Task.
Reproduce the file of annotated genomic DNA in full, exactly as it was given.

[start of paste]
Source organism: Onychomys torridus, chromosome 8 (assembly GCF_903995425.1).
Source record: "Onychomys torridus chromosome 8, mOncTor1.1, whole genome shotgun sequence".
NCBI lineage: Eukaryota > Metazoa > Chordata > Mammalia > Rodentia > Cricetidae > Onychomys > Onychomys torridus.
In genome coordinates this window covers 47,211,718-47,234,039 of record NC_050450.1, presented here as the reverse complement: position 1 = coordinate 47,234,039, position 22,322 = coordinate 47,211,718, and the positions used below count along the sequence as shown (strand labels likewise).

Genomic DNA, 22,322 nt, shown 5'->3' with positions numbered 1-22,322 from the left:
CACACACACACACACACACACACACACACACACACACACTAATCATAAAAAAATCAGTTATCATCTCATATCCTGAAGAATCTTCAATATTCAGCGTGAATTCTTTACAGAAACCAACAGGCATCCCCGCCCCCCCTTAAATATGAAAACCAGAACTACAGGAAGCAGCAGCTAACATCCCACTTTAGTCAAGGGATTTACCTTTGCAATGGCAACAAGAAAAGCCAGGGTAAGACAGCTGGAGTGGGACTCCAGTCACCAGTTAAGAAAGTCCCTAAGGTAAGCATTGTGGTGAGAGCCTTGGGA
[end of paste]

Source organism: Onychomys torridus, chromosome 8 (assembly GCF_903995425.1).
Source record: "Onychomys torridus chromosome 8, mOncTor1.1, whole genome shotgun sequence".
NCBI lineage: Eukaryota > Metazoa > Chordata > Mammalia > Rodentia > Cricetidae > Onychomys > Onychomys torridus.
In genome coordinates this window covers 47,211,718-47,234,039 of record NC_050450.1, presented here as the reverse complement: position 1 = coordinate 47,234,039, position 22,322 = coordinate 47,211,718, and the positions used below count along the sequence as shown (strand labels likewise).

Genomic DNA, 22,322 nt, shown 5'->3' with positions numbered 1-22,322 from the left:
CACACACACACACACACACACACACACACACACACACACTAATCATAAAAAAATCAGTTATCATCTCATATCCTGAAGAATCTTCAATATTCAGCGTGAATTCTTTACAGAAACCAACAGGCATCCCCGCCCCCCCTTAAATATGAAAACCAGAACTACAGGAAGCAGCAGCTAACATCCCACTTTAGTCAAGGGATTTACCTTTGCAATGGCAACAAGAAAAGCCAGGGTAAGACAGCTGGAGTGGGACTCCAGTCACCAGTTAAGAAAGTCCCTAAGGTAAGCATTGTGGTGAGAGCCTTGGGA